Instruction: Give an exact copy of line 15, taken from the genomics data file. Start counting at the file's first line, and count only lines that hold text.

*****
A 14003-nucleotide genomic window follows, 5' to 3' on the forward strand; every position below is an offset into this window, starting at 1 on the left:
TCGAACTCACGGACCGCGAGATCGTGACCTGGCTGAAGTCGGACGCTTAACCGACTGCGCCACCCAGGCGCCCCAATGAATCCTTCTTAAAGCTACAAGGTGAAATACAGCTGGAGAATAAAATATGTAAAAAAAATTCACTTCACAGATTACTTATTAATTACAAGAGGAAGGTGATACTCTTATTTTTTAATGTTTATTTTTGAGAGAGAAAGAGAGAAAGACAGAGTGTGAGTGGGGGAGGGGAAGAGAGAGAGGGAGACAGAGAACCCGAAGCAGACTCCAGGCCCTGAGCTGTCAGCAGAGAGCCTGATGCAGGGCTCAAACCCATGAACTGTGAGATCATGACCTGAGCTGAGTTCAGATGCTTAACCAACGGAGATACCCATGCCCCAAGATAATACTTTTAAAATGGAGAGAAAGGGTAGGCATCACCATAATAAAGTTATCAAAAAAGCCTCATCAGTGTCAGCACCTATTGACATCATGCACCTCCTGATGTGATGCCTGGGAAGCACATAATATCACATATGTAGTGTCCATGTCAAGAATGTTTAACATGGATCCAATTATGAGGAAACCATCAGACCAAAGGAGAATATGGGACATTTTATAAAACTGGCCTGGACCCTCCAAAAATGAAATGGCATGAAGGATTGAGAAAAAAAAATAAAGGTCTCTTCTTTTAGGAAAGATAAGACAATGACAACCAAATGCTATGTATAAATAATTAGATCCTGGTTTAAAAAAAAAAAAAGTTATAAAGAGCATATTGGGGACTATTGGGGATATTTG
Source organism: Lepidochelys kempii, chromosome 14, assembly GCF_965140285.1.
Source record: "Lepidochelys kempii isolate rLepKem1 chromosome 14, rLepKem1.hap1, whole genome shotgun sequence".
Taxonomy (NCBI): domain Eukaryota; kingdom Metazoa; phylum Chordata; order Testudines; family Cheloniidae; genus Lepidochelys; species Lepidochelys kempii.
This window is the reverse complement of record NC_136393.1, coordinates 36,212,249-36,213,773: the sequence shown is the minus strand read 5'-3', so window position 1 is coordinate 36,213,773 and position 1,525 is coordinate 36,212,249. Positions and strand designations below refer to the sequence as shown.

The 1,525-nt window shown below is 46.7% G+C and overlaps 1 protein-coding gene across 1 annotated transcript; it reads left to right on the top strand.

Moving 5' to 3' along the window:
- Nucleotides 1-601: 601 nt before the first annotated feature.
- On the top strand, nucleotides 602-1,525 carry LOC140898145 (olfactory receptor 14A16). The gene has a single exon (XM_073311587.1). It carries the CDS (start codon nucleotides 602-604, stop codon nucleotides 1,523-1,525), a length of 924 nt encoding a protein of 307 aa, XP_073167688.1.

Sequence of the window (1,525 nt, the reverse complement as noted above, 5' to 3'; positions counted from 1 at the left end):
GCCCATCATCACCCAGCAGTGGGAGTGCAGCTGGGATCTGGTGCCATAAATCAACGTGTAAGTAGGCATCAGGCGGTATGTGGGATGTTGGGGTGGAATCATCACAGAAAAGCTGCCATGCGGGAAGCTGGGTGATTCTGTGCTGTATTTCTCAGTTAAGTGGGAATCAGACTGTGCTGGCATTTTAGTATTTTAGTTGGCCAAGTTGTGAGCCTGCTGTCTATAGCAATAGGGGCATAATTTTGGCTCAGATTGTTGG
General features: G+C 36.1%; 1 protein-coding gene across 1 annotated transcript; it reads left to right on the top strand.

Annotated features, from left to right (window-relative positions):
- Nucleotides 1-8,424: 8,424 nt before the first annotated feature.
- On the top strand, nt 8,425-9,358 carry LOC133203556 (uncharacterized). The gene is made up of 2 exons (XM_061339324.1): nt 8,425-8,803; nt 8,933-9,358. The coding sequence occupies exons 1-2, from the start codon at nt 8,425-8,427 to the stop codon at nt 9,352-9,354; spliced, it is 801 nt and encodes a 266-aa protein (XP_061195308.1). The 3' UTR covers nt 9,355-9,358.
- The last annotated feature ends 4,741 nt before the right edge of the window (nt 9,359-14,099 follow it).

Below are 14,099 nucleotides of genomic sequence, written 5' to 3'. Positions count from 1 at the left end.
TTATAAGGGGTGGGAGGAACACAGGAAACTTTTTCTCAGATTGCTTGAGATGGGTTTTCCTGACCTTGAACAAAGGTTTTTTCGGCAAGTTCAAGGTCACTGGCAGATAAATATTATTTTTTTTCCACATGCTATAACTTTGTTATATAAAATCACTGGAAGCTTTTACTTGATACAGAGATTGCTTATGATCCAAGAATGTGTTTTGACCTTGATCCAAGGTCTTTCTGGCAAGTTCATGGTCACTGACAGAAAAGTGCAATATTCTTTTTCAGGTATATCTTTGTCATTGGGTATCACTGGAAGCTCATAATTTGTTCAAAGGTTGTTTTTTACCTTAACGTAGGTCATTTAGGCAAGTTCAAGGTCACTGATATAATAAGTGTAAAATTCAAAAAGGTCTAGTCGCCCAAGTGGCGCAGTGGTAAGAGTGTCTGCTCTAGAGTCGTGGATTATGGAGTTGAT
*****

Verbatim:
- Nucleotides 1-8,424: 8,424 nt before the first annotated feature.